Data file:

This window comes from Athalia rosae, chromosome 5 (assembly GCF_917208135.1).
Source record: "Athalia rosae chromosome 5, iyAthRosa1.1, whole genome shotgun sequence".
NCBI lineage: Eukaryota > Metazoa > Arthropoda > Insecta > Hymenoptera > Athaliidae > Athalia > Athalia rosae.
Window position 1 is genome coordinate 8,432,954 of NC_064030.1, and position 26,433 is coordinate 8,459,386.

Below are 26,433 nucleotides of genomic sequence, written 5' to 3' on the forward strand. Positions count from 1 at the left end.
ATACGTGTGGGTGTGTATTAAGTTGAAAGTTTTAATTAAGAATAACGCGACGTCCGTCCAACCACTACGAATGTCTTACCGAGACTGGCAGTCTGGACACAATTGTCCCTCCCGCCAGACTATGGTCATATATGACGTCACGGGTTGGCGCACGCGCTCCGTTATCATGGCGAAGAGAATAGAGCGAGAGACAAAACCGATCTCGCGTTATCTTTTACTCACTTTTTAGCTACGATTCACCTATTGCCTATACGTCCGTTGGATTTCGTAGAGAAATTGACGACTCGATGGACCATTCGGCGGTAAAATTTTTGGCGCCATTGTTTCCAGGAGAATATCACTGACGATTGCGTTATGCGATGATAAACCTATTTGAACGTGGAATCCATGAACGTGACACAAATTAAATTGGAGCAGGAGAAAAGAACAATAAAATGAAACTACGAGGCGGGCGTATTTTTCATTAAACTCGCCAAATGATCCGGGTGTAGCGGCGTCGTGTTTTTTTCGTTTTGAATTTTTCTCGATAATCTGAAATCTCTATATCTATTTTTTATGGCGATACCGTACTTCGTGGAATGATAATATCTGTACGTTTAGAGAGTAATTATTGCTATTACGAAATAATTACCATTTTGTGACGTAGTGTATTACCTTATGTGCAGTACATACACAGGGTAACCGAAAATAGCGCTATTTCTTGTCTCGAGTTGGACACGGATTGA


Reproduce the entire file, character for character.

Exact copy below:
This window comes from Athalia rosae, chromosome 5 (assembly GCF_917208135.1).
Source record: "Athalia rosae chromosome 5, iyAthRosa1.1, whole genome shotgun sequence".
NCBI lineage: Eukaryota > Metazoa > Arthropoda > Insecta > Hymenoptera > Athaliidae > Athalia > Athalia rosae.
Window position 1 is genome coordinate 8,432,954 of NC_064030.1, and position 26,433 is coordinate 8,459,386.

Below are 26,433 nucleotides of genomic sequence, written 5' to 3' on the forward strand. Positions count from 1 at the left end.
ATACGTGTGGGTGTGTATTAAGTTGAAAGTTTTAATTAAGAATAACGCGACGTCCGTCCAACCACTACGAATGTCTTACCGAGACTGGCAGTCTGGACACAATTGTCCCTCCCGCCAGACTATGGTCATATATGACGTCACGGGTTGGCGCACGCGCTCCGTTATCATGGCGAAGAGAATAGAGCGAGAGACAAAACCGATCTCGCGTTATCTTTTACTCACTTTTTAGCTACGATTCACCTATTGCCTATACGTCCGTTGGATTTCGTAGAGAAATTGACGACTCGATGGACCATTCGGCGGTAAAATTTTTGGCGCCATTGTTTCCAGGAGAATATCACTGACGATTGCGTTATGCGATGATAAACCTATTTGAACGTGGAATCCATGAACGTGACACAAATTAAATTGGAGCAGGAGAAAAGAACAATAAAATGAAACTACGAGGCGGGCGTATTTTTCATTAAACTCGCCAAATGATCCGGGTGTAGCGGCGTCGTGTTTTTTTCGTTTTGAATTTTTCTCGATAATCTGAAATCTCTATATCTATTTTTTATGGCGATACCGTACTTCGTGGAATGATAATATCTGTACGTTTAGAGAGTAATTATTGCTATTACGAAATAATTACCATTTTGTGACGTAGTGTATTACCTTATGTGCAGTACATACACAGGGTAACCGAAAATAGCGCTATTTCTTGTCTCGAGTTGGACACGGATTGA